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Learning through Dramatic Play

Learning through Dramatic Play


Dramatic play is a play type where children suspend their beliefs to engage in an alternate reality. Children accept and assign roles and then act them out. Children dramatise situations through exchanging dialogue and carrying out actions that go along with their roles.

Dramatic play offers children the opportunity to develop a range of skills such as;

  • role playing

  • being imaginative

  • being resourceful

  • learning to use props

  • extend attention span

  • engage in the same experience for a longer period of time - more likely to engage in deeper learning

  • social skills

  • speaking and listening skills

  • learning to turn take

  • cooperating in a group

  • language and vocabulary

  • ermotional awareness

Studies show that children that participate in dramatic play are less likely to display aggressive behaviour. Dramatic play teaches children to manage their behaviour because they learn to control their impulses and need to cooperate with peers to engage in this play. For this reason dramatic play support children’s social and emotional development.

Dramatic play also increases cognitive development as children recreate past experiences through abstract thinking. It also allows children to problem solve in various ways too. An example of this is when children recreates dilemma - children work together as firefighters to save a kitten stuck in a storm drain. Children learn to share ideas to contribute to the make believe situation.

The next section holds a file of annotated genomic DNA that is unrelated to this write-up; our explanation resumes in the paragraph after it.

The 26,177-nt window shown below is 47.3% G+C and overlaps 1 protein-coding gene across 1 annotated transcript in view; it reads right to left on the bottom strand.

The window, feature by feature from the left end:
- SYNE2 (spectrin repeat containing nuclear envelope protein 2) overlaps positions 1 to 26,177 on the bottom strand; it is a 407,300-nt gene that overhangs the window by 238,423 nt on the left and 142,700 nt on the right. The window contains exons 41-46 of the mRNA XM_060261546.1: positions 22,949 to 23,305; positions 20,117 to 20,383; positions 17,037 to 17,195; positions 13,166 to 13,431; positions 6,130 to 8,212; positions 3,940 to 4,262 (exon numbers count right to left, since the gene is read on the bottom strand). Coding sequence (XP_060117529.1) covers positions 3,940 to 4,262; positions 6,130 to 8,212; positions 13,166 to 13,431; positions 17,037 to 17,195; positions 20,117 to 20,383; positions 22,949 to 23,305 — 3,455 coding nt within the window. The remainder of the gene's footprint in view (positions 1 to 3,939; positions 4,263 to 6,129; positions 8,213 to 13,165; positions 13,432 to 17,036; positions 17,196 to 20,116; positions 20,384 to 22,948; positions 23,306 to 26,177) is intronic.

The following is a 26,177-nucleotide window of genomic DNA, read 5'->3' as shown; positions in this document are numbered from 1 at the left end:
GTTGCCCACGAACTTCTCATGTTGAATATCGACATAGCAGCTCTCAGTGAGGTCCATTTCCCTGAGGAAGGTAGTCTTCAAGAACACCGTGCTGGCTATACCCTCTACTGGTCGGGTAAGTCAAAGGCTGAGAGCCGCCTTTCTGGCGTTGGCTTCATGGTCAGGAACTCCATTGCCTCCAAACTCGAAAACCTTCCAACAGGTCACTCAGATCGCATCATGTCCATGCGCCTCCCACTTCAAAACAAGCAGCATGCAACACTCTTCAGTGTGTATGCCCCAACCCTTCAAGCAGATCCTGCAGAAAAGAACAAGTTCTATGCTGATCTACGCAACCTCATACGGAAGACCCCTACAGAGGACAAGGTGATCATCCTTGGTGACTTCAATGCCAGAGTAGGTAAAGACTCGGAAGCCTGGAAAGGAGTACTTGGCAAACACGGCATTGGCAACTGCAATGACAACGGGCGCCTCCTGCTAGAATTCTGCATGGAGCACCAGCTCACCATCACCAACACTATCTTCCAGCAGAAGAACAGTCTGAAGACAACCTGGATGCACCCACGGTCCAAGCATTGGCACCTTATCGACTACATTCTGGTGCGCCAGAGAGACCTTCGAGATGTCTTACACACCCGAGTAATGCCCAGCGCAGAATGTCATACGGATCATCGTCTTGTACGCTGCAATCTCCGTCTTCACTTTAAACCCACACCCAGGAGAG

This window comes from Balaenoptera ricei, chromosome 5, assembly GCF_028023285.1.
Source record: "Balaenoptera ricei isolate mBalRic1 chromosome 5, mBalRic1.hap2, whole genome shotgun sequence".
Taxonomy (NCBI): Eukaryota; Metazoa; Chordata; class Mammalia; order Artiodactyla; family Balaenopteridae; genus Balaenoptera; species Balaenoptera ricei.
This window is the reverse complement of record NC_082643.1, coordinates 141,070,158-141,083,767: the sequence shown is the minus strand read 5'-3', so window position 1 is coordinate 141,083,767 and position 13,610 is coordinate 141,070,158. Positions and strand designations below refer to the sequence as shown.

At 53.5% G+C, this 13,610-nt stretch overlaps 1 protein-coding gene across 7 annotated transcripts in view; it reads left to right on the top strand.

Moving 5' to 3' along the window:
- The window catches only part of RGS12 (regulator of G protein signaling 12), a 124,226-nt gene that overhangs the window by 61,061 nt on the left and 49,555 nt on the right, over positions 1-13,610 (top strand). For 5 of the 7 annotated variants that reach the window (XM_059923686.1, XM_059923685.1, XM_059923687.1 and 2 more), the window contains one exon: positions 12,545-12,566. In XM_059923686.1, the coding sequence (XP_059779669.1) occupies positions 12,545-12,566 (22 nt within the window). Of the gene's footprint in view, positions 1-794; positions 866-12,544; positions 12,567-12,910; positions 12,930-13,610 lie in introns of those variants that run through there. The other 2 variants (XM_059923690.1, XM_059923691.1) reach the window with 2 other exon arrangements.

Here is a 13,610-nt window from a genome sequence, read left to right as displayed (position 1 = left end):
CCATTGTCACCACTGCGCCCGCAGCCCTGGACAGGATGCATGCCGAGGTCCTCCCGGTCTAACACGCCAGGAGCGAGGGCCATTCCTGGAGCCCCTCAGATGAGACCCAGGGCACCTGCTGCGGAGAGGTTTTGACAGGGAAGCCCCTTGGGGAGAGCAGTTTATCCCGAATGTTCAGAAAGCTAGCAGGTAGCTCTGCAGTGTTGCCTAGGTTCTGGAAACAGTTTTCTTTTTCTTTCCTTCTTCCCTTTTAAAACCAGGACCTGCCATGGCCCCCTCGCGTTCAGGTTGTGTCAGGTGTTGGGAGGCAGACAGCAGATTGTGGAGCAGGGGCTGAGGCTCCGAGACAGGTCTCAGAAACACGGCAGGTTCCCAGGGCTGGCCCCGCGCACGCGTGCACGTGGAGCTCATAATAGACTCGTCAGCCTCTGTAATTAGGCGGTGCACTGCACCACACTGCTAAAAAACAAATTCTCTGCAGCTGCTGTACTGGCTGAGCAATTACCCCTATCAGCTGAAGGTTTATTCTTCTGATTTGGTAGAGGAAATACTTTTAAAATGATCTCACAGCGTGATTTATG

It can also develop language and literacy skills through displaying texts (menus, magazine, road signs, food boxes etc). Children most often use verbal communication to discuss their roles and what they are doing during play. Children can also build their knowledge of terminology by exploring group of words that relate to a specific context.

At Engadine Kindy Castle we have set up the following dramatic play centers for the children;

  • Kitchen role play

  • Dinosaur world (mentioned in our previous blog)

  • Construction work site

  • Hair dressers

  • Fire fighters

  • Fantasy role play with dragons and princesses

We follow our children's interests and listen to their ideas to try make them a make believe reality.

In summary, there are so many benefits or dramatic play. You can incorporate this in your home too. You can start by having any of the following; dress up clothing, hats, bags, wallets, silk scarves, masks, stuffed animals, dolls..


Penelope Griffing, Joe L. Frost, Sue C. Wortham, and Stuart Reifel (2007) “Play and Child Development” (Third Edition), Upper Saddle River, NJ: Pearson/Merrill Prentice Hall.

NAEYC (1983) “Encouraging Dramatic Play in Early Childhood - Young Children” Vol. 38, No. 2,  pp. 13-22, National Association for the Education of Young Children (NAEYC), http://www.jstor.org/stable/42721002

KidsMatter, Friendship Skills: Suggestion for school staff, pp1-2